Wednesday, September 26, 2012

Flexibility, Openness, and Faith: The Ultimate VIM Skills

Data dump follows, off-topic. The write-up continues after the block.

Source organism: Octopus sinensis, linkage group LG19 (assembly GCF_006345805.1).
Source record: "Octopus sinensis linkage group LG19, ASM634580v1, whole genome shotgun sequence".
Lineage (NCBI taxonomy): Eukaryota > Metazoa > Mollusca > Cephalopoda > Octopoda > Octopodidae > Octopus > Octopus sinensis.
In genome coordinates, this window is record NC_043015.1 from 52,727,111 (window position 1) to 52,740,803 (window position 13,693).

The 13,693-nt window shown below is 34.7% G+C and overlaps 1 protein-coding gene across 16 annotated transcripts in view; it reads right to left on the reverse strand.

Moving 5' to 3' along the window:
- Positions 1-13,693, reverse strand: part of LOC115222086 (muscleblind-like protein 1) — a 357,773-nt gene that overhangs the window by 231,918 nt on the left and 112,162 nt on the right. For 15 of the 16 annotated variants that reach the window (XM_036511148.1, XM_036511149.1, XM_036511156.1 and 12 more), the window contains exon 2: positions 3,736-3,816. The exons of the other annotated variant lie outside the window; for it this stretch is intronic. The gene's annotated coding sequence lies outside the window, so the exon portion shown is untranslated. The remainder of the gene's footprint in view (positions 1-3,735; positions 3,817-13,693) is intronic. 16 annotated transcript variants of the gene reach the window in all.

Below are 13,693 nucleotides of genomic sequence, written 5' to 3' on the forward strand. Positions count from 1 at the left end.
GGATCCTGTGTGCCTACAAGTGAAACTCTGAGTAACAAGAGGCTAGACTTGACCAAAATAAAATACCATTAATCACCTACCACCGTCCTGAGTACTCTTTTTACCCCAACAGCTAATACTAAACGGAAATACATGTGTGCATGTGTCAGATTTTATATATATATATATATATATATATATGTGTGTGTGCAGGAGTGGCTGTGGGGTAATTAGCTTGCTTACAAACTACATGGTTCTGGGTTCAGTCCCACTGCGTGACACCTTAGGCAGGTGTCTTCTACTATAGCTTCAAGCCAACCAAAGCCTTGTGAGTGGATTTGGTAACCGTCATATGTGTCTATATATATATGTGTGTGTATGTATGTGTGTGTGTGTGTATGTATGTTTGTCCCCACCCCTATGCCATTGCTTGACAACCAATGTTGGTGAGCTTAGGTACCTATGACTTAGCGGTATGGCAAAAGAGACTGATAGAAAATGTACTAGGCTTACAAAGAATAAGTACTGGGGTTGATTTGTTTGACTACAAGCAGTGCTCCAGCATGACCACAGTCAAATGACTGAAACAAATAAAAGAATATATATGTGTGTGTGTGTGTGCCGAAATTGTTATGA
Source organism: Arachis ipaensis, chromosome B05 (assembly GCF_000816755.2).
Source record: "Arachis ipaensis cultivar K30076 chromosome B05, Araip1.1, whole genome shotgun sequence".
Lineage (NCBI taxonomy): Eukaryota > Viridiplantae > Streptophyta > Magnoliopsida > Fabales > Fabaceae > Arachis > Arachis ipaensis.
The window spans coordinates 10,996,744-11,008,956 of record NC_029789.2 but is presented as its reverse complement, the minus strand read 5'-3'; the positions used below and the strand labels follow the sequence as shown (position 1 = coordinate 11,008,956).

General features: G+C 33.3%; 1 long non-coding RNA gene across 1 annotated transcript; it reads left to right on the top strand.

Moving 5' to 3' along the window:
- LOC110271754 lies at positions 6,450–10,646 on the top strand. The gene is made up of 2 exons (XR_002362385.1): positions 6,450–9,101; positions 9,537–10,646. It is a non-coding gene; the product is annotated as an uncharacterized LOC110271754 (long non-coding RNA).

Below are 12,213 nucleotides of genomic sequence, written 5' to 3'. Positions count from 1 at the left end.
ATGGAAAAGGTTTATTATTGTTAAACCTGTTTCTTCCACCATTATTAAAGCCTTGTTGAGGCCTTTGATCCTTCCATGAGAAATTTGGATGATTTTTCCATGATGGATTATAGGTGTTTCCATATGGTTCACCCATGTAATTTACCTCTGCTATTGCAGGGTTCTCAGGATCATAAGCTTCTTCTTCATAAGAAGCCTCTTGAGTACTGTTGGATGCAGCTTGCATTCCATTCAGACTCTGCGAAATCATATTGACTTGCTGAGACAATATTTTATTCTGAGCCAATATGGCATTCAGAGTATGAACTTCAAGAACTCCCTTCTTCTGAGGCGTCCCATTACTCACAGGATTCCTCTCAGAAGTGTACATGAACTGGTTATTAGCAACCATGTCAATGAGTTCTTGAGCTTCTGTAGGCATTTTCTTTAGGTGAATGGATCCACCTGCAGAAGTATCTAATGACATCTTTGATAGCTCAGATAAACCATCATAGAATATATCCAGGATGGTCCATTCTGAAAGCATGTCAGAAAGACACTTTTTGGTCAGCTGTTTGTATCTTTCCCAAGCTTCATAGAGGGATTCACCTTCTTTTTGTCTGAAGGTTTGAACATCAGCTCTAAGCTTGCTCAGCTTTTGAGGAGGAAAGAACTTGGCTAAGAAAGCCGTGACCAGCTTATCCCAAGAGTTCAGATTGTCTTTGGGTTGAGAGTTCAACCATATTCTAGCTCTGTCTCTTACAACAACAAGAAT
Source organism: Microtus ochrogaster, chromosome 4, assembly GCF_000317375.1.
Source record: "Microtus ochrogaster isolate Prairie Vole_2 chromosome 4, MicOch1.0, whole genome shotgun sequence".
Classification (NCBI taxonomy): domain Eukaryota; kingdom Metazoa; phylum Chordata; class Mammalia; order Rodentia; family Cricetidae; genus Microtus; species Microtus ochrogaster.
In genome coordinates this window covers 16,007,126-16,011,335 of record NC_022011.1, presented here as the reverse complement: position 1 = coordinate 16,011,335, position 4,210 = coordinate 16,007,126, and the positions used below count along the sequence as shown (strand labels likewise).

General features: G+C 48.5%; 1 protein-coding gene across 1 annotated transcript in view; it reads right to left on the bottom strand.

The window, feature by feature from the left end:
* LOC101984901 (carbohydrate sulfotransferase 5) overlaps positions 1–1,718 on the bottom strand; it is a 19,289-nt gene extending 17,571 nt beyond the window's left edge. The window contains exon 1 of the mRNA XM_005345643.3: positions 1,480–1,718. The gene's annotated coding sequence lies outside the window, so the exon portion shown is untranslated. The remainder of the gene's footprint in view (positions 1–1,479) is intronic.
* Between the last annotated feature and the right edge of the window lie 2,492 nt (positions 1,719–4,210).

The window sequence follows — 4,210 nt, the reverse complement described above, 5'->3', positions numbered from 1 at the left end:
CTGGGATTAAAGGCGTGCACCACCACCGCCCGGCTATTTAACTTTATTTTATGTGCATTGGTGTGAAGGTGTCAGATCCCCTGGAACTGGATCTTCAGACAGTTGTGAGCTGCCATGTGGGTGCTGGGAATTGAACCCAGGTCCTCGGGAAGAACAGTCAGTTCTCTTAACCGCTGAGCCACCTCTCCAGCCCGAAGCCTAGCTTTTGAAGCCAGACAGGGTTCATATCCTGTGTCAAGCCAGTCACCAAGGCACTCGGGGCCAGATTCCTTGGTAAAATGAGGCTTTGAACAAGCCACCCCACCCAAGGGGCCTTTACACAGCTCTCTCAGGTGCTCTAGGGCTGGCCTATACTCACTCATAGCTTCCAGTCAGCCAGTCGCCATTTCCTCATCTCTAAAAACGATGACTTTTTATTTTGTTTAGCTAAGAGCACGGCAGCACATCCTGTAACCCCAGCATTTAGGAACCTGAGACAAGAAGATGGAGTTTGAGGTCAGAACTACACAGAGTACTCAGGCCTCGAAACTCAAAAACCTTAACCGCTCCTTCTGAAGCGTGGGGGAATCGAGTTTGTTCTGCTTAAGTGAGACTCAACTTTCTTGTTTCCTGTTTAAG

Flexibility, Openness, and Faith: The Ultimate VIM Skills We are now less than two weeks away from taking off for Haiti and I find that the strangest experiences will take my mind there. For example, I’ve been fighting off a mild stomach virus the last few days. Normally, I’m a bit wimpy when I get sick. This time the experience took me to last October when I got such a bad stomach virus in Haiti that I couldn’t keep anything down for two days. It was there that women from the Mellier community, this small rural area just outside of the epicenter of the devastating 2010 earthquake, came to me and washed my head and wiped my face with their bare hands. It was there that one of the community leaders went into the city to get ingredients for anti-diuretic medicine. It was there that even in sickness, I was able to gather with people I loved and sing with them at night. Mellier holds a very special place in my heart. The last two years, the community’s been a spiritual center for me and I love the people there dearly. It’s for this reason that I felt especially disappointed a few days ago when I heard that the work in the Mellier site in Haiti was to be suspended. The decision was made by our local partners in Haiti, the United Methodist Church of Haiti and United Methodist Commission on Relief (UMCOR), as they are navigating the best ways to balance supporting locally driven solutions with the need to have stakeholders on the ground be accountable for doing the work that was promised. The intention and mission of our Haiti ministry team is to respect local decisions and work for a broader systemic process that will lead to sustainable development in Haiti. While this doesn’t make this reality of work on the site being suspended any less painful, we are still called as a church to be a positive force in Haiti and so our work will continue forward. The Foundry VIM team will spend the week of October 6th through the 13th in Guillotte, a low mountain farming community several miles off Haiti’s main national highway. The community is in the same district circuit as Mellier, about a 20 minute drive away, and is served by the same district superintendent. Like Mellier, the area projects a type of community orientedness that feels uniquely rural Haitian. Recently they’ve created a community garden that the community invests and benefits from. That’s all we know so far on paper. As I write this I can’t help but get excited. I know that it’s not what’s on paper that will make this trip, but the relationships and friendships that are to be made. Like the original trip we took in February 2011, everything is going to be so new and the experience would demand flexibility. I couldn’t have known that in February 2011 a small rural community in Haiti could provide me such a transformational spiritual experience and make me feel so much more connected to my church. And it is these new experiences and relationships that I’m looking so forward to. I also feel very blessed for the many gifts this Foundry VIM team brings. Returning to Haiti will be Lauren VanEnk, Doug Kim, Margaret Yao, and of course our experienced leader, Kevin, whom I’m looking forward to getting to know better. The team will also be joined by Megan Bradley and Sean Murphy. This team of talented, committed individuals has been working the last few months on a plan to invest Foundry in a more formal relationship in Haiti, whether that be within an individual community or in some broader systemic way. This trip will involve assessing the assets in Haiti for Foundry to enter into a strong partnership. We’ve been working for months on coming up with the right questions and plans to implement a covenant relationship in Haiti and now we will to be flexible and adjust. We believed and still believe that this trip and the relationships we nurture in Haiti are as important to our individual spiritual journeys as it is to our church’s ability to fulfill our mission to, “create engaged community through inclusiveness and caring, and to transform the world through active service and prophetic leadership.” We’re also still going to continue with our plans. We have the type of people going on this trip who give me confidence that we will succeed. Yet we have also been reminded that regardless of how much we plan, there will always be unknowns in the equation that will be out of our control. That is what makes a mission trip a true spiritual exercise. We’ll do our best as a team and as a church and leave the rest of it all in God’s hands.